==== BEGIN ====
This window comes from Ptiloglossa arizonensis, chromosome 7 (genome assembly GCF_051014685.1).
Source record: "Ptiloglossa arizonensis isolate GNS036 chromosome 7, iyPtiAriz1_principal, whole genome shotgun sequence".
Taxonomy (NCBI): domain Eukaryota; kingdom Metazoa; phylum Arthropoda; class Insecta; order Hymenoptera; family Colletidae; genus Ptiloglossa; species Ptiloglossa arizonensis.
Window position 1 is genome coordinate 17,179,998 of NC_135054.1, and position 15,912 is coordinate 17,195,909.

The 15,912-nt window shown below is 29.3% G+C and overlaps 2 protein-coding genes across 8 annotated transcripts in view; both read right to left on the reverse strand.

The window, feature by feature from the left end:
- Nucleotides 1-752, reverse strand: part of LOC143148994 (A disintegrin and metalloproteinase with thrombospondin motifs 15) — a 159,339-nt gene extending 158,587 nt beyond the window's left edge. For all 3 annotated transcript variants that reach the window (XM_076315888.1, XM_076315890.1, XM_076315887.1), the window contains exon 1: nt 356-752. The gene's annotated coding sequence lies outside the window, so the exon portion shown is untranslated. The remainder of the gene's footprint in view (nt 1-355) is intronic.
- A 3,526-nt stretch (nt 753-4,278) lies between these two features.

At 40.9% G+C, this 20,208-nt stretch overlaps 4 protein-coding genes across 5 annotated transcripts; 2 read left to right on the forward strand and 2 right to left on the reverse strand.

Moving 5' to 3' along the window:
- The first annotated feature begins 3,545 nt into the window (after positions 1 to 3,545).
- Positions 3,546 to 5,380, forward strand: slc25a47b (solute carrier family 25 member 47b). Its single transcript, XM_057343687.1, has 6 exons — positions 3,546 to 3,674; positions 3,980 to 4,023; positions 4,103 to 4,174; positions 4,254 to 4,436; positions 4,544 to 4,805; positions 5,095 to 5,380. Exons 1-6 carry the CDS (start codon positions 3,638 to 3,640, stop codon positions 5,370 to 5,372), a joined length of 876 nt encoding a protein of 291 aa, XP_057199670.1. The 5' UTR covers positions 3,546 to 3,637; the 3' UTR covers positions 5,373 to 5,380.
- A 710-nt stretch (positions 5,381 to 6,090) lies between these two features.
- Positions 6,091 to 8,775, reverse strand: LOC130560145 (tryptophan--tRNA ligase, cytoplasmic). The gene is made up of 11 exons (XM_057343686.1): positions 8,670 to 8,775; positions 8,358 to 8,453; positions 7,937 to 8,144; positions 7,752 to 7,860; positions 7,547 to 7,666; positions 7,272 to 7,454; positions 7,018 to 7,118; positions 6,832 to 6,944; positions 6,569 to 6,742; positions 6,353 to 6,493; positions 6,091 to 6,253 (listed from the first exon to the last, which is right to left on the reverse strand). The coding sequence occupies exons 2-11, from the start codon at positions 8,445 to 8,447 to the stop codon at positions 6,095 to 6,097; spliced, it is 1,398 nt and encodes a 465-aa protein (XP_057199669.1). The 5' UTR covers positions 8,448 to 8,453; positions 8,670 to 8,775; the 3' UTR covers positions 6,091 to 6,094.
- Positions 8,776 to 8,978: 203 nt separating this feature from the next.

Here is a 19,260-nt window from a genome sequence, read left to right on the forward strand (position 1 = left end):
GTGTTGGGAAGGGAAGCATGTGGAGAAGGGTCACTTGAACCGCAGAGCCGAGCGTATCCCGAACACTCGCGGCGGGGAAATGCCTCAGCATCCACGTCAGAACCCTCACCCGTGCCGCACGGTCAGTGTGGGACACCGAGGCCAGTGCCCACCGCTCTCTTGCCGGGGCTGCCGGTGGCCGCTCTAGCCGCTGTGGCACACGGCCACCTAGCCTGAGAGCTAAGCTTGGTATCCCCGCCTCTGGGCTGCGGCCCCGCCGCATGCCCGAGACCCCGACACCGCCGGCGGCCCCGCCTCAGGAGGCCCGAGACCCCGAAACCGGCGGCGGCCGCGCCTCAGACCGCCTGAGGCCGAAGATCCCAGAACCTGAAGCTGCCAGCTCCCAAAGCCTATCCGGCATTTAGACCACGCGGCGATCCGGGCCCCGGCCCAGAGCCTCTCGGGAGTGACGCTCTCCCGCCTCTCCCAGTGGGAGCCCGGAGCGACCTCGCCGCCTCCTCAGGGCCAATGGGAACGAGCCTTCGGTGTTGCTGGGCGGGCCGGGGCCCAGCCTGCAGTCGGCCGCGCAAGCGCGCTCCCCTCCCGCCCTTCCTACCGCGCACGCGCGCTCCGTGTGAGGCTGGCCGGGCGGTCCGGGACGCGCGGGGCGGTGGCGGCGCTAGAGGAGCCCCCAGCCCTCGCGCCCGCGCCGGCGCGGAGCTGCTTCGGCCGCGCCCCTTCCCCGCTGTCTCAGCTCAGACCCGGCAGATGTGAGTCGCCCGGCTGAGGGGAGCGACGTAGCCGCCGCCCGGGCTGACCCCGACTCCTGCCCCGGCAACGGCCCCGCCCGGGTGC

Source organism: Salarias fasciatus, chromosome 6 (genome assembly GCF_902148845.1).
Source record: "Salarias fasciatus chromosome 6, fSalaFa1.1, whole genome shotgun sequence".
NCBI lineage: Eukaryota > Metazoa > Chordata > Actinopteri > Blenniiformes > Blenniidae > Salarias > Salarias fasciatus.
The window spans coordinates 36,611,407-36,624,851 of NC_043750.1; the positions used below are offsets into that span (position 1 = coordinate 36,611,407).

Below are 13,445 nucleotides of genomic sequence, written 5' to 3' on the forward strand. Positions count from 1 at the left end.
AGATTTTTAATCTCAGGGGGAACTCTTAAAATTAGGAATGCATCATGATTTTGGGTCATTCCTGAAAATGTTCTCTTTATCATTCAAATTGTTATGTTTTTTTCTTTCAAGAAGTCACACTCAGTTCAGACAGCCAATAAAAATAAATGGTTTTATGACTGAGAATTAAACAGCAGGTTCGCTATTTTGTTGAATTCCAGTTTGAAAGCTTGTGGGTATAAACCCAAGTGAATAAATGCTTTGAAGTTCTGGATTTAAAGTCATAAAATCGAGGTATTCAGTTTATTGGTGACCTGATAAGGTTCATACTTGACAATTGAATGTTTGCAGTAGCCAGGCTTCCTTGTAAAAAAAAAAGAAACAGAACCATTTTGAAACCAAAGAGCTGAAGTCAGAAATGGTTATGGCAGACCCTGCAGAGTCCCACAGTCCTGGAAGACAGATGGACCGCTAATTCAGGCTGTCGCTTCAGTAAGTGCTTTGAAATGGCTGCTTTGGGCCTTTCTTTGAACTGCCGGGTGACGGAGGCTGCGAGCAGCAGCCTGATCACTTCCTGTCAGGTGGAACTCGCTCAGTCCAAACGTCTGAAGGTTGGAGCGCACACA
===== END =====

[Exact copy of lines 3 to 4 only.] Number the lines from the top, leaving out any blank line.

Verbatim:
Taxonomy (NCBI): domain Eukaryota; kingdom Metazoa; phylum Arthropoda; class Insecta; order Hymenoptera; family Colletidae; genus Ptiloglossa; species Ptiloglossa arizonensis.
Window position 1 is genome coordinate 17,179,998 of NC_135054.1, and position 15,912 is coordinate 17,195,909.